Electrical devices 'disrupt bird navigation'

By Rebecca Morelle
Global science correspondent, BBC News

image copyrightThinkstock
image captionThe researchers found the navigational skills of European robins were thrown off course by weak radio waves

Electrical devices may disrupt the migration of some birds, a study suggests.

A German team has found that weak electromagnetic fields produced by equipment plugged into mains electricity and AM radio signals interfere with the animals' "internal compass".

They believe the effect is greatest when birds fly over urban areas.

The study is published in the journal Nature.

Prof Henrik Mouritsen, from the University of Oldenburg in Germany, who carried out the research, said: "At first, I was highly sceptical that this could be the explanation.

"But if you have seemingly unlikely effects then the proof needs to be much stronger - and that is why we have done so many experiments over seven years and it has taken a long time before we were confident to come out with this to the public."

Surprise discovery

Some birds perform remarkable feats of navigation, migrating half way around the world.

It is thought that a built-in magnetic compass, which senses the Earth's magnetic field, helps them to find their way.

Prof Mouritsen told BBC News he stumbled across the fact that low frequency waves could be interfering with this by accident while studying European robins.

"The basic experiment we do in bird navigation research is that we put birds into an orientation cage," he explained.

"They are so eager to migrate, that they will jump in the direction in which they want to fly, and if you turn a static magnetic field in the horizontal plane they will start to jump in a different direction.

"That experiment has worked for more than 40 years in a number of locations.

"But here in Oldenburg, we couldn't get that basic experiment to work until one day we got the idea to screen these huts on the inside with aluminium plates so the electromagnetic noise was reduced about 100 times.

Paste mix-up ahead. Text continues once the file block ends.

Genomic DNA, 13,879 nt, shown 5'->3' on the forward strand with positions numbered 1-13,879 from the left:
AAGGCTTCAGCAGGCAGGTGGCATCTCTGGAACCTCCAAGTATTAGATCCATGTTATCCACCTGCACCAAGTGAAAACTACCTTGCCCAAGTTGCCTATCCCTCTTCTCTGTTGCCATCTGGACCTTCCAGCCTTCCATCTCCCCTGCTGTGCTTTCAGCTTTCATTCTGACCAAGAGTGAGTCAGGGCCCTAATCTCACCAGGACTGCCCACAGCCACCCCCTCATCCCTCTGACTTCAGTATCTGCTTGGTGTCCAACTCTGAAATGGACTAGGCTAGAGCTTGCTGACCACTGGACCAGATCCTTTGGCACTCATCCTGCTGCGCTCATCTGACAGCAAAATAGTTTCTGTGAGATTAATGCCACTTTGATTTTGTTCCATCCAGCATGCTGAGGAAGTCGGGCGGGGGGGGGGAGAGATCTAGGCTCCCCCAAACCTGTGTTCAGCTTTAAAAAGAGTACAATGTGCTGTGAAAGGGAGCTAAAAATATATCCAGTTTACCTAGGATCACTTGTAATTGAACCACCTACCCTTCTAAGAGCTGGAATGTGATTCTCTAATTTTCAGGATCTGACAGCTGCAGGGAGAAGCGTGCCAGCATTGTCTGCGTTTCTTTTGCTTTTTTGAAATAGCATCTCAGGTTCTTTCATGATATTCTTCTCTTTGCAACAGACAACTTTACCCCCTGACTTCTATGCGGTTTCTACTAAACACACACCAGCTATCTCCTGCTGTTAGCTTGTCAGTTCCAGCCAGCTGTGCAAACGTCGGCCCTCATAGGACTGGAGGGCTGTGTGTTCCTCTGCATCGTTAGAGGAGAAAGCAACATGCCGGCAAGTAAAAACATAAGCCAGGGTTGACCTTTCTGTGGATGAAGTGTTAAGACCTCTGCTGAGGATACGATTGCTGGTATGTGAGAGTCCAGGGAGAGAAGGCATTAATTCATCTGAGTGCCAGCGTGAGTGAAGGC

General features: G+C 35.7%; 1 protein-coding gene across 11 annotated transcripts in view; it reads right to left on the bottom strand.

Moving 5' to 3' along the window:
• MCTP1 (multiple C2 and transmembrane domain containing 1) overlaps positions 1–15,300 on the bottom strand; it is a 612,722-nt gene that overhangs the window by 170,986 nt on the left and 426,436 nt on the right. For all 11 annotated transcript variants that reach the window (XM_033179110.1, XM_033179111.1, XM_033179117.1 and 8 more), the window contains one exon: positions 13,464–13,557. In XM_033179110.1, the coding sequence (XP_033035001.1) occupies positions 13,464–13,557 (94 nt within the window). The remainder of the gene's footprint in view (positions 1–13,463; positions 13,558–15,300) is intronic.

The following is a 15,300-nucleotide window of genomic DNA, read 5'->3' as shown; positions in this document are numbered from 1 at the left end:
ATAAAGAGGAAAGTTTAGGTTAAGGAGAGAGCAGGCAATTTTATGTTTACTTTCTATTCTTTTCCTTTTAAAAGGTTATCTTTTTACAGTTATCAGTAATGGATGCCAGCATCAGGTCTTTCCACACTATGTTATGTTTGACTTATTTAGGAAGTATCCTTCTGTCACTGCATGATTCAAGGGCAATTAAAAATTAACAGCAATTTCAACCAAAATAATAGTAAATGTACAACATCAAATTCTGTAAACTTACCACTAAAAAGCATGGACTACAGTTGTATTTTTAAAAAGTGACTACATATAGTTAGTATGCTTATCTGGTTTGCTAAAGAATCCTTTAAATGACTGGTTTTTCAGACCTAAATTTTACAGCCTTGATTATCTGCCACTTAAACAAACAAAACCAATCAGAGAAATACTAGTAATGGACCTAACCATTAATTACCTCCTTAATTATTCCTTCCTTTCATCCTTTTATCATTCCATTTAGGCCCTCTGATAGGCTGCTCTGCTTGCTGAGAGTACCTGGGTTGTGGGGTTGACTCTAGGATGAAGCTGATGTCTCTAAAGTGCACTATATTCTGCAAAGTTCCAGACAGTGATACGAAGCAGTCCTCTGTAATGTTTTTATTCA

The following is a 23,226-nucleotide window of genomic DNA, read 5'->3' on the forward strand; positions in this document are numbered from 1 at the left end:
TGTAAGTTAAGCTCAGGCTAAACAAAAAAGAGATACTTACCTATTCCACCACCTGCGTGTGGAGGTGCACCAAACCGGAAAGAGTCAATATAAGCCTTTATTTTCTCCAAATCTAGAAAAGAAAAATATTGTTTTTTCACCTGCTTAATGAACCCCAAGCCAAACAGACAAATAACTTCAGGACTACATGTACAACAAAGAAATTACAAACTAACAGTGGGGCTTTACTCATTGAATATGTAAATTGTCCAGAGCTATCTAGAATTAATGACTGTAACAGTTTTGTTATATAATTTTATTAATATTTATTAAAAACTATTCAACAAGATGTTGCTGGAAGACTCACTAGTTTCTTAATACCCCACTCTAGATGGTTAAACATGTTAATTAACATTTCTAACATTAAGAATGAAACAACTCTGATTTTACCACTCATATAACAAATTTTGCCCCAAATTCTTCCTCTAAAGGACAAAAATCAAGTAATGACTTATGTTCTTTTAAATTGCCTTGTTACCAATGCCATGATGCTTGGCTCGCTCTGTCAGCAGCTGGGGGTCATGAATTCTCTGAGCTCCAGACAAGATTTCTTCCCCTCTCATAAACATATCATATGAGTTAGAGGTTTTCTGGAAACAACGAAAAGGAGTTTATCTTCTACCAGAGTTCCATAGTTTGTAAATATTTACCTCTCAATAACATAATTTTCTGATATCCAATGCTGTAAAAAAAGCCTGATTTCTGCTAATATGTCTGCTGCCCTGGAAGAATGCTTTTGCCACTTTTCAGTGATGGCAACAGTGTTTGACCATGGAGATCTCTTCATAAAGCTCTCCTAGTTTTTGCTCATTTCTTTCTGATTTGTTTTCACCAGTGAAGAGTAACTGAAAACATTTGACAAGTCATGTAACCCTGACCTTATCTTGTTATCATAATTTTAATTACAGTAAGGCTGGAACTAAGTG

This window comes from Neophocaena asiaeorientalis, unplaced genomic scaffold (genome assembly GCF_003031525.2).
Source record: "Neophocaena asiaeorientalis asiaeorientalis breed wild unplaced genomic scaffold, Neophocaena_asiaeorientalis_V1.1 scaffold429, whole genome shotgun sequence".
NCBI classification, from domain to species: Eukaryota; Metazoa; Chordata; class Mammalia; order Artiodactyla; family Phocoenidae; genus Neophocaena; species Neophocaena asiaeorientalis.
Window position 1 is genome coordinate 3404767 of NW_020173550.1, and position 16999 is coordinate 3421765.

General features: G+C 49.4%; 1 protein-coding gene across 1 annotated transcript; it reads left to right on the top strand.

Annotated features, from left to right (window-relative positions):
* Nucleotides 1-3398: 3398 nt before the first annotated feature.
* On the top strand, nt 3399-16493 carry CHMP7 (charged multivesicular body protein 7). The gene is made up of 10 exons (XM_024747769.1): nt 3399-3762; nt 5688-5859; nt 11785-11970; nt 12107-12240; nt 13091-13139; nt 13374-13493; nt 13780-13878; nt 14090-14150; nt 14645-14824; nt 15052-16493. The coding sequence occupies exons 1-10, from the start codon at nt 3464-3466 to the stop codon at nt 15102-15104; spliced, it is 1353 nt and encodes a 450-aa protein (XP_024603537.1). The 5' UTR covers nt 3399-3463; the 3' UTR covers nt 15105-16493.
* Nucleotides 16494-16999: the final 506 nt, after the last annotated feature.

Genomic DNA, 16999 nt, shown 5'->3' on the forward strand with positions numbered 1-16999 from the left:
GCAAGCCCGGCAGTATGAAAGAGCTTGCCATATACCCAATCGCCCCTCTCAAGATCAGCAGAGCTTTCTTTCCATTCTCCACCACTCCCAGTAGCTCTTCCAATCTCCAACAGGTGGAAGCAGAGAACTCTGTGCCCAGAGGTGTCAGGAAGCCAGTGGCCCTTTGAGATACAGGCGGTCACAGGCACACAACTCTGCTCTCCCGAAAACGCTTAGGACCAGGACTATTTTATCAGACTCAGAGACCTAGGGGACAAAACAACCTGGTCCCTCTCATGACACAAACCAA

"And suddenly the birds started to orientate."

image copyrightThinkstock
image captionWhen devices are plugged into the mains they produce a weak electromagnetic field

Over the course of the next seven years, he and his team carried out numerous experiments to look at how the weak electromagnetic field affected the behaviour of the robins.

In essence, he found that birds exposed to electromagnetic "noise" between 50 kHz and 5 MHz lost all sense of direction. But when the field was blocked out, they found their bearings again.

Prof Mouritsen said that migratory birds flying over towns and cities, where there are more homes and businesses that use electrical devices, would be most affected - and they would probably resort to back-up navigational systems.

"The birds wouldn't be completely lost because they have three different compasses: a star compass, a sun compass and a magnetic compass, and they work independently of each other. As long as it is clear they should be fine with their sunset compass or star compass."

Scientists do not yet understand how a bird's magnetic compass works, but there is some evidence that they use the quantum phenomenon of electron spin to navigate.

"A very small perturbation of these electron spins would actually prevent the birds from using their magnetic compass," Prof Mouritsen said.

"The energies (of the electromagnetic field) are so low in intensity that any physicists will tell you they can't have an effect on a process based on conventional physics.

"Given this effect is real, we find it very difficult to come up with an explanation that is not quantum based."

Commenting on the research in the journal Nature, Joe Kirschvink from the California Institute of Technology (Caltech), said that for some time the field of magnetobiology had been viewed as "a stomping ground for charlatans".

He told the BBC: "The fringe of the fringe of this field is radio field sensitivity."

But he said that this study was "convincing" and "rigorous".

"I would now like to see another independent group replicate this and I would like to see why some other groups have found such dramatically different things," he said.

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